This is a roundup of all the exciting Blazers products available on Portland-Metro Craigslist. DISCLAIMER: I absolutely would not buy any of these things. I am a very, very cheap person with a spare aesthetic design sense. My dating profiles highlight my thriftiness and value as a low cost husband prospect. Owning anything this ephemeral would really mess with my brand.
This person is selling a collection of popular drinking glasses that were given away to boost attendance at games no one wanted to go to. You can buy the whole set for 250 dollars, OR you can buy every glass individually at a different price for every player: $75 for Aldridge, $60 for Lillard, $70 for Lopez, $45 for Batum and $45 for Matthews.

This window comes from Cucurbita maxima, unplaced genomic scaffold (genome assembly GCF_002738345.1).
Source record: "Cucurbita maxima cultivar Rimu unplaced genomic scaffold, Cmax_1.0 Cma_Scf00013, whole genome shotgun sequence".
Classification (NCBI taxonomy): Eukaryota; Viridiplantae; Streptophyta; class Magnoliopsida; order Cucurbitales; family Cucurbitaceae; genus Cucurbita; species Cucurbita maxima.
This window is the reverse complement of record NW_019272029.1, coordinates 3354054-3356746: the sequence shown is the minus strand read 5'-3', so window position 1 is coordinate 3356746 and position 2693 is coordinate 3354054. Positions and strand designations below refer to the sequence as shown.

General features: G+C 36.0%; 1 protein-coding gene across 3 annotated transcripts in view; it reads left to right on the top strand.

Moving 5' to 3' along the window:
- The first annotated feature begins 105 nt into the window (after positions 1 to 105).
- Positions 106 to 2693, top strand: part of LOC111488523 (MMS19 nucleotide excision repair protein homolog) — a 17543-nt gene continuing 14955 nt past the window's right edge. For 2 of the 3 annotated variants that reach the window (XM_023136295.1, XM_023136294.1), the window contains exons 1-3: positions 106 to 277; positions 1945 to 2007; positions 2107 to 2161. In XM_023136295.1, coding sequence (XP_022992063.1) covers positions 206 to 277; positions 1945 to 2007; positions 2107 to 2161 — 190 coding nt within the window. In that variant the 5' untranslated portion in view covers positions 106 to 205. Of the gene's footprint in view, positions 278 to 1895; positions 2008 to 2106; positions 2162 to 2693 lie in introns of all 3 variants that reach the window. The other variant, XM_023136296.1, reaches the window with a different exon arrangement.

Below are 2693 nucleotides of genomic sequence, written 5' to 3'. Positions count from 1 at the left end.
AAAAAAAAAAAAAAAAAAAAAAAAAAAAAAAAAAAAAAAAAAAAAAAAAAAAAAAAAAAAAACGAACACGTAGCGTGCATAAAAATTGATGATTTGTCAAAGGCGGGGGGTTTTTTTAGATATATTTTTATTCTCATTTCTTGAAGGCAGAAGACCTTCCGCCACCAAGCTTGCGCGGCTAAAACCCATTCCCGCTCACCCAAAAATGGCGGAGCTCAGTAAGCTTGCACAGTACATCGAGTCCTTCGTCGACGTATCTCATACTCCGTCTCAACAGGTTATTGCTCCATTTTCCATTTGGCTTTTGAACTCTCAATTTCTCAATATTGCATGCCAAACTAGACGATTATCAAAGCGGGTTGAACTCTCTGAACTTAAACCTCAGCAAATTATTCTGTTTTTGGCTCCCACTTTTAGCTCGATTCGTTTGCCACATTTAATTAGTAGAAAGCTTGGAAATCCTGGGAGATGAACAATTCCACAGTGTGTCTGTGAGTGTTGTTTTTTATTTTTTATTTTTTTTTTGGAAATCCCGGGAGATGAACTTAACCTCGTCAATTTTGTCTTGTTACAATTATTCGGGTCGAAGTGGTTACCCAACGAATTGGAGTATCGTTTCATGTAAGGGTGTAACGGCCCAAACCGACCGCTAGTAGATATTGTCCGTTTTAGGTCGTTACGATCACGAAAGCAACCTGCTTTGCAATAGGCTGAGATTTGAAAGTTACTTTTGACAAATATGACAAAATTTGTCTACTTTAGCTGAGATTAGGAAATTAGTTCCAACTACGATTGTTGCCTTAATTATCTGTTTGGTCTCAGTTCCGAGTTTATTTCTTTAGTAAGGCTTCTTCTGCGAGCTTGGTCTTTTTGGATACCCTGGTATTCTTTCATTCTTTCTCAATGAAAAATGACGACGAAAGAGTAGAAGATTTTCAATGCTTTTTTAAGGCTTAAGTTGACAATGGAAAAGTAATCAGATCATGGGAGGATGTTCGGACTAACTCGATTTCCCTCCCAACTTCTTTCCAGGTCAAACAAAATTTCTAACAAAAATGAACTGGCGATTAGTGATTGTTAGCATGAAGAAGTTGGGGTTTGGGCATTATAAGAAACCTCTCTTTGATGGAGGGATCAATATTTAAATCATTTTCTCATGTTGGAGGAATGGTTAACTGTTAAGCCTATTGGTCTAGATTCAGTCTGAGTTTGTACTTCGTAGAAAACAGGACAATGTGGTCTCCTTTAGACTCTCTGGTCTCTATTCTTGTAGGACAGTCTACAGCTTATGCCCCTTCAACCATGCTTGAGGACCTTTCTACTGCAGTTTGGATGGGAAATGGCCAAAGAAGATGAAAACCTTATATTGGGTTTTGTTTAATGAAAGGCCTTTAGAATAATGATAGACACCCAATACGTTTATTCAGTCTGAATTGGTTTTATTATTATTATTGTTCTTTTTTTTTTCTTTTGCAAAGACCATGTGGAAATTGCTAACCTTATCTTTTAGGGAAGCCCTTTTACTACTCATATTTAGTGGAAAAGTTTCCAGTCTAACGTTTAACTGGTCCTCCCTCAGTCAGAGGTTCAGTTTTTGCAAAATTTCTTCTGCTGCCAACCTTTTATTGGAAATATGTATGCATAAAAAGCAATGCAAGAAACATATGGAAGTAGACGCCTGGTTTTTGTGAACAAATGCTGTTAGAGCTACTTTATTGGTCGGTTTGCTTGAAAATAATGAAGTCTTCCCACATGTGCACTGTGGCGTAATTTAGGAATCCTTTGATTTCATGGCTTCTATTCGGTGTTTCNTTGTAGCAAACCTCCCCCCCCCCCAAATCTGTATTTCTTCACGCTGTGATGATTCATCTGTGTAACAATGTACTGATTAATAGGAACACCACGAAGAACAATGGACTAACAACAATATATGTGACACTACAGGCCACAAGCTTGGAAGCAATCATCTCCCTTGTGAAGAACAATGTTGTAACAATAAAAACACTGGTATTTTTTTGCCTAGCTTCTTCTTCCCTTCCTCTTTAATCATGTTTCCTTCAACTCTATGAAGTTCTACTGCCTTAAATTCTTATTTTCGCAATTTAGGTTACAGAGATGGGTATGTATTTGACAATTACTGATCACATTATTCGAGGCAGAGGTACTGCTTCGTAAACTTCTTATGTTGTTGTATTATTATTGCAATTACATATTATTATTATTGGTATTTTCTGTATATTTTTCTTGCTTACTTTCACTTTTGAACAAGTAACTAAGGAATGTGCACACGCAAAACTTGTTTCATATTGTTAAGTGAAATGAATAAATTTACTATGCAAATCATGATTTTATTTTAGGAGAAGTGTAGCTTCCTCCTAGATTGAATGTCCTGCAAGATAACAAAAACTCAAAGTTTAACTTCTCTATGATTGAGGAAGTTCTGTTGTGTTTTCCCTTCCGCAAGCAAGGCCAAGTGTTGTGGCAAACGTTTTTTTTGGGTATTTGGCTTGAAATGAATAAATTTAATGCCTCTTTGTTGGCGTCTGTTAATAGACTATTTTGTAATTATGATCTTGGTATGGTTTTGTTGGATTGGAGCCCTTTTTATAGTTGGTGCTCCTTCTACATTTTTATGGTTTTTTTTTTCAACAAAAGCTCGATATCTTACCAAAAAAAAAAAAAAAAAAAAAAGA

Do these prices make any sense? Math will tell us! The seller in question is asking for 295 dollars, in total, for the sale of these glasses as individual units. The Blazers starting five produced, by Basketball Reference’s (Imperfect, as all broad based value stats are) measurement, 42.7 wins. I have produced a Google Docs spreadsheet that tells us how accurate this seller’s pricing is:
Not that far off! I thought that Lopez’s glass would be grossly overpriced, but Win Shares seems to agree with this seller’s valuation. Aldridge was the most overvalued player by this person’s glass-pricing model, but it is worth mentioning that Win Shares are a sum stat and he was the only member of the starting lineup to miss any time this year.
If you buy all the glasses together, the seller is also offering a poster the team gave away that features every member of the roster and also what a small, feeble, bald, old man who wearing a Blazers jersey and holding a basketball.
Who is this man? Was it a man’s last wish to be included on this poster or is he an apparition, captured in the computer where this poster was Photoshopped? We will never know for sure.